|David Hanks - suing Google|
Following a short hearing at Koh Samui Provincial Court today an expat living in Thailand has been given leave to file documents that will allow a criminal indictment filed under Thailand's Computer Crimes Act to be served on the directors of internet giant Google in California.
David Hanks, 66, has been given leave to amend pleadings and file supplementary documents, including translations of the indictment previously filed in Thai language, and copies of various exhibits, which will then be sent to Google in California under provisions of Thai law that in limited circumstances allow service of Court documents outside Thailand.
In case number 1434/2557, Koh Samui Provincial Court heard that Google acts as a 'service provider' for a number of web sites, as well as numerous 'Google Plus' profiles that have been used by a small number of individuals to engage in what is described as an ongoing campaignof #cyberharassment and #cybermobbing, and it is alleged #Google is in breach of s.15 of the Computer Crimes Act of Thailand.
To comply with provisions of Thai law for serving documents in California, documents will now be translated into English, and sent via the US Embassy to be served on Google's directors in California.
The case brought by Hanks is a landmark case in so far as if Hanks succeeds in getting Google directors to Court in Thailand, it opens the door for directors of other service providers and social media sites, such as Facebook and Twitter, to be prosecuted in Thailand by parties resident in Thailand.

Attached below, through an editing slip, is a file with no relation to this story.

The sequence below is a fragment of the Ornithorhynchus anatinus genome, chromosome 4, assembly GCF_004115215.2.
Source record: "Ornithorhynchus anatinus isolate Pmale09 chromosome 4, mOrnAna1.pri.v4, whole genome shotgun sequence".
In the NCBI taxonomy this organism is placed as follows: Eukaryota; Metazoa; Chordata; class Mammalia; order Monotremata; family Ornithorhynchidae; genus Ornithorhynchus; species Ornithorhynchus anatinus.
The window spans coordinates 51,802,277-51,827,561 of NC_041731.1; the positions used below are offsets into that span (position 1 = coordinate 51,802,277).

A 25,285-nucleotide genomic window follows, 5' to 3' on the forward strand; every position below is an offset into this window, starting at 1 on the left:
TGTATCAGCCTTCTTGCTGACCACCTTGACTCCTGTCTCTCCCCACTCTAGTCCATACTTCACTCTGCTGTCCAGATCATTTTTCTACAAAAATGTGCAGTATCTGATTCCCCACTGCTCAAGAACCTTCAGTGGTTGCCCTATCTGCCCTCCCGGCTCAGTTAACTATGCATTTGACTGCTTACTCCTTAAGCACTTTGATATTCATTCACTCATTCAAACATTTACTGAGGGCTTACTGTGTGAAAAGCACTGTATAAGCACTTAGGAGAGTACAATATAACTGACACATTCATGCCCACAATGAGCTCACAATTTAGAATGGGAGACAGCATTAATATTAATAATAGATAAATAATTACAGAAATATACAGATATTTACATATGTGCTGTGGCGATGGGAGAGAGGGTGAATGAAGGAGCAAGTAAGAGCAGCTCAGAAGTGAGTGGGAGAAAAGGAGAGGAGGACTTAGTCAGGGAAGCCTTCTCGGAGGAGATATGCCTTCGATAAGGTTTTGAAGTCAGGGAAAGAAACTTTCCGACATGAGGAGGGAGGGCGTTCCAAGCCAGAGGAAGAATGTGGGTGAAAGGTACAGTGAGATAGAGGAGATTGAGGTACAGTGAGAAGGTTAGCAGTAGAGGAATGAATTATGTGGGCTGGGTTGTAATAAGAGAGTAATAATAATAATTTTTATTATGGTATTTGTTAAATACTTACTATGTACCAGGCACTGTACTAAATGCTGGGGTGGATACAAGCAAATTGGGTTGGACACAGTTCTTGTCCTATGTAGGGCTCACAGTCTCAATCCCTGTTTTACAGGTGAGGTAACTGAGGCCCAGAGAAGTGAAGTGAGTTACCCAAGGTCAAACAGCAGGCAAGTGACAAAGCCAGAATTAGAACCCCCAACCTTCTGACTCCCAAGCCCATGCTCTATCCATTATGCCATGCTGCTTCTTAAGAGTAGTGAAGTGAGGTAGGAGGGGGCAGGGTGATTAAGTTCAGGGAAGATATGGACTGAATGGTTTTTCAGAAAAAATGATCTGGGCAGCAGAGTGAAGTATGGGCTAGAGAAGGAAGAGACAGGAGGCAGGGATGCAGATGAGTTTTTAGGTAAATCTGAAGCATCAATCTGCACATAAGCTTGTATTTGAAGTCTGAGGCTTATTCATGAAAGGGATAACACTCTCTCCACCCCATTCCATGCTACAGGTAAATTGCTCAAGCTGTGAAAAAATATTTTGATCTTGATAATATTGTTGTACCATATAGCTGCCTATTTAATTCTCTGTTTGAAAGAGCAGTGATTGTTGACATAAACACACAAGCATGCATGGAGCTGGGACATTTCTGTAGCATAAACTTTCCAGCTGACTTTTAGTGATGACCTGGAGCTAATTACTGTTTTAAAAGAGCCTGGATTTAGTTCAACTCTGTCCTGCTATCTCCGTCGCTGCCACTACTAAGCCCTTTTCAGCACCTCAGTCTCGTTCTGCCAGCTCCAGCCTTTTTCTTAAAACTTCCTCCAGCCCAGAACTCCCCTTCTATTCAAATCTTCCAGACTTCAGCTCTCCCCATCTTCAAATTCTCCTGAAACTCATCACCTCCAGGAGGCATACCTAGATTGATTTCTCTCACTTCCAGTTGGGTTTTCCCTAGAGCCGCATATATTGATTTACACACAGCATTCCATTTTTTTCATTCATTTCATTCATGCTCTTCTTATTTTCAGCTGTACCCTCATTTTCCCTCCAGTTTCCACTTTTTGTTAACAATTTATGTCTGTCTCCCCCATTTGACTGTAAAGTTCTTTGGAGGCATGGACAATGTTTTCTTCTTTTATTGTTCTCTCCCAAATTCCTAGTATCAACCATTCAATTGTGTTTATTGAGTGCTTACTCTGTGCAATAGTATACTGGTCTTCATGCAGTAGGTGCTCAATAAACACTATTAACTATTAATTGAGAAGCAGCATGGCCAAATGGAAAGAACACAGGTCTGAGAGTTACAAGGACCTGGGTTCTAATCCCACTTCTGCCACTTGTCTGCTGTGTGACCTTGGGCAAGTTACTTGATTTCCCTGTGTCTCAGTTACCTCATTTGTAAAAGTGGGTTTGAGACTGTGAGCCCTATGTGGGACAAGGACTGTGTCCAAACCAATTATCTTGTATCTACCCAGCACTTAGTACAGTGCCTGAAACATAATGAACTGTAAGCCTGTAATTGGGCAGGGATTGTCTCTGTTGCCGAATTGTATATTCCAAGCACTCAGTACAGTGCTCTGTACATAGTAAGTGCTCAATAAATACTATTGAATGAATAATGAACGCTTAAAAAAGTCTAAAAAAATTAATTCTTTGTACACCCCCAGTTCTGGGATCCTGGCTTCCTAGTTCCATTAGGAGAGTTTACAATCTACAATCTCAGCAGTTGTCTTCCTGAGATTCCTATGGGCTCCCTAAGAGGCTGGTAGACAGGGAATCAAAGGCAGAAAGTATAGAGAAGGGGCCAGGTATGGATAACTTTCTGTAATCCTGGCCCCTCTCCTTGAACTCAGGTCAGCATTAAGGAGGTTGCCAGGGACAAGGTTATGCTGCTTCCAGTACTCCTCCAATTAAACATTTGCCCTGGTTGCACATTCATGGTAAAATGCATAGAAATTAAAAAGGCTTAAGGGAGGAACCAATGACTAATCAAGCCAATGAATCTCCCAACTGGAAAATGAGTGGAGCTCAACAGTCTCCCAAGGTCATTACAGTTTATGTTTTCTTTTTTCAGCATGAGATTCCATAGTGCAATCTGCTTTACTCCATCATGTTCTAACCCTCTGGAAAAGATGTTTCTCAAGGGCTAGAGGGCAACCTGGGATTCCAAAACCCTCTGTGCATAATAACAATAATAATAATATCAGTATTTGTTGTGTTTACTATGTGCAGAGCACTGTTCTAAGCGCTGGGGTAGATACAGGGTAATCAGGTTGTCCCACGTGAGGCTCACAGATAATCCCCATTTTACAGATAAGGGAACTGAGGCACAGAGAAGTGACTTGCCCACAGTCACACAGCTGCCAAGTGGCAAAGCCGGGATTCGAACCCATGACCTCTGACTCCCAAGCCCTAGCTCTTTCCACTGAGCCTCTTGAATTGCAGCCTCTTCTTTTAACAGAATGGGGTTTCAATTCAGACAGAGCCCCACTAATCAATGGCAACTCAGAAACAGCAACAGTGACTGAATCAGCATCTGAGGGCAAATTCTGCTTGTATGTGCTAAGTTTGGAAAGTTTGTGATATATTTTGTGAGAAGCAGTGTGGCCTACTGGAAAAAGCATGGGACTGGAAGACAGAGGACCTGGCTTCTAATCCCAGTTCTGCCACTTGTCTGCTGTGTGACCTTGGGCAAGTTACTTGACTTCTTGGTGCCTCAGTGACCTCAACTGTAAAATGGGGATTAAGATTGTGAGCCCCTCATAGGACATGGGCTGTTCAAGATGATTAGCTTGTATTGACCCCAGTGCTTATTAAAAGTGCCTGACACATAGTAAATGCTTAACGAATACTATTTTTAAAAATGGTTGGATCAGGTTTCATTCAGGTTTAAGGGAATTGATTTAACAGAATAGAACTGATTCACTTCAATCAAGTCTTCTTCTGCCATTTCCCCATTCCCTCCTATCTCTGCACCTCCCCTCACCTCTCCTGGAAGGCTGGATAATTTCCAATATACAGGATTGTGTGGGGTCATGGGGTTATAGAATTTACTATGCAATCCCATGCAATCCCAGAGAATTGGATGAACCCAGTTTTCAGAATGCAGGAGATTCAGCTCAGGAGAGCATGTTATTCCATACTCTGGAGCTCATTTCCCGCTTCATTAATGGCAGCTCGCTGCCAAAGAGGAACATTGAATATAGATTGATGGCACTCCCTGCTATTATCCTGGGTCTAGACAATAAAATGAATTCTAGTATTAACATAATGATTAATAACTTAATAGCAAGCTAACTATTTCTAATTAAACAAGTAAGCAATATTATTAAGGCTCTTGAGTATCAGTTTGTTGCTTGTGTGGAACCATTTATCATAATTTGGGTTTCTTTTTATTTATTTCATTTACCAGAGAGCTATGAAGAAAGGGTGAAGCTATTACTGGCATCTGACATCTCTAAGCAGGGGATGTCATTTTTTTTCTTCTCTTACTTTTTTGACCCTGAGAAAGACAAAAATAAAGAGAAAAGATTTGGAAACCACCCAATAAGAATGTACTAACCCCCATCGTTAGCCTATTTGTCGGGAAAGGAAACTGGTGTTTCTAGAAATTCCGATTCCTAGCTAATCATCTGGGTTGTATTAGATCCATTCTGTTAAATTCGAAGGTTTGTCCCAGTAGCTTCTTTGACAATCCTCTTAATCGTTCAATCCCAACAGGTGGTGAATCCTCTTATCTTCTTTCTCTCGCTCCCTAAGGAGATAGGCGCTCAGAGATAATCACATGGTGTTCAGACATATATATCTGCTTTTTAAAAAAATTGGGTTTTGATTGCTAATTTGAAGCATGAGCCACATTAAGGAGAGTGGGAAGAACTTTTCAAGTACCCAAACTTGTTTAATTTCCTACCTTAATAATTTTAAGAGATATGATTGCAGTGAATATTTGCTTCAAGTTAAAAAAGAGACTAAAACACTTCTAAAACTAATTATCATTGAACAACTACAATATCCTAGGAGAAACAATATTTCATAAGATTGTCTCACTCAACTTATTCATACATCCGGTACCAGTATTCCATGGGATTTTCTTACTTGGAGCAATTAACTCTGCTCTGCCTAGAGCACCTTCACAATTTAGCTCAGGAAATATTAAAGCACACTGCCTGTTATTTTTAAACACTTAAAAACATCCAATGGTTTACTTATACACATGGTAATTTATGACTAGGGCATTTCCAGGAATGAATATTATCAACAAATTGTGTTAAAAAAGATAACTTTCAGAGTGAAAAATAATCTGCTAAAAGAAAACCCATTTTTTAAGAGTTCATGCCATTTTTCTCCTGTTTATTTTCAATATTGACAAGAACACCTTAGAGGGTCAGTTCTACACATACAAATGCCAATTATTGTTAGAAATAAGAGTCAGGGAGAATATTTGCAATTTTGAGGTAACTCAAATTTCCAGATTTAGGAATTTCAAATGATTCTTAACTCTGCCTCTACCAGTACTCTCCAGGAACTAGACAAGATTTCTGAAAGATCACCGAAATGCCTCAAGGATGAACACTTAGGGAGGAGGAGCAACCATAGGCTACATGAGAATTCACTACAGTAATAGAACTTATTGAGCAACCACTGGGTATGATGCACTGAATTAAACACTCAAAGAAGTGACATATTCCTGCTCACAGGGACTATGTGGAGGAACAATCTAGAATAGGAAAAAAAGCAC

In what is believed to be the first ever prosecution of an international service provider in a Thai Court, Hanks has cited ss. 15 and 17 of the Computer Crimes Act (Thailand) 2007, saying that following the discovery of a 'disgusting, vile and degrading' post on a #Google #Blogspot where the author could not be identified - and which Google subsequently refused to remove, Hanks filed the current proceedings to force removal.
Thailand has a large number of users of social media, and prior to today it was widely thought to have been near impossible to take Court action in Thailand, as service providers overseas have previously thought to have been beyond the reach of Thai Courts.
#Google have had a recent run of defeats in Courts in a number of countries, including Australia, Italy, France, Germany, Hong Kong, Japan and the United Kingdom.
In a recent case in the UK, the High Court made a similar ruling to the one made in Koh Samui today, and allowed Daniel Hegglin (Hegglin v Google Inc and Ors (2014) EWHC 2808 (QB)) to serve an action brought in the UK on Google in California. #Hegglin is also suing for anonymous posts indexed in Google search. The Hegglin case is reported here.
In another case filed in Hong Kong, Albert Yeung ( Sau Shing Yeung v Google Inc 1383/2012) High Court Justice Marlene Ng dismissed an application to strike out the case brought by Google who had argued they could only be sued in the United States. The Yeung case is further reported here.
Google has argued in nearly every case that it cannot be sued outside the United States and so far has lost every decision.
The case against Google filed by Hanks follows one of the individuals involved in the matter being convicted of defamation earlier this year, and a new criminal case being accepted against him by the same judge in Koh Samui last week.
Hanks said today:
'Obviously we are very happy that we can now proceed to the next stage of this case, and today's ruling shows that international service providers may well be forced to defend their policies in the Criminal Courts in Thailand'.
Other social media providers such as Facebook and Twitter are expected to monitor the outcome of this case to see if they too could be prosecuted in Thailand.